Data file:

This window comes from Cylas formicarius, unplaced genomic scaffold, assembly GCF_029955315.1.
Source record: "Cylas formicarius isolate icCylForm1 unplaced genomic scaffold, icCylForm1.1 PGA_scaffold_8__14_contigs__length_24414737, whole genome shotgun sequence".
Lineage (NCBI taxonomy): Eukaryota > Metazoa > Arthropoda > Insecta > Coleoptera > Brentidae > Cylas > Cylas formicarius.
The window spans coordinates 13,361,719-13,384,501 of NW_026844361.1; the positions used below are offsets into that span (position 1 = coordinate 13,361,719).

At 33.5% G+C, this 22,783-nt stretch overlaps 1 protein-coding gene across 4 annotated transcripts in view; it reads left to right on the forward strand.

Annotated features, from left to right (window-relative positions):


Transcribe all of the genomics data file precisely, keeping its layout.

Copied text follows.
This window comes from Cylas formicarius, unplaced genomic scaffold, assembly GCF_029955315.1.
Source record: "Cylas formicarius isolate icCylForm1 unplaced genomic scaffold, icCylForm1.1 PGA_scaffold_8__14_contigs__length_24414737, whole genome shotgun sequence".
Lineage (NCBI taxonomy): Eukaryota > Metazoa > Arthropoda > Insecta > Coleoptera > Brentidae > Cylas > Cylas formicarius.
The window spans coordinates 13,361,719-13,384,501 of NW_026844361.1; the positions used below are offsets into that span (position 1 = coordinate 13,361,719).

At 33.5% G+C, this 22,783-nt stretch overlaps 1 protein-coding gene across 4 annotated transcripts in view; it reads left to right on the forward strand.

Annotated features, from left to right (window-relative positions):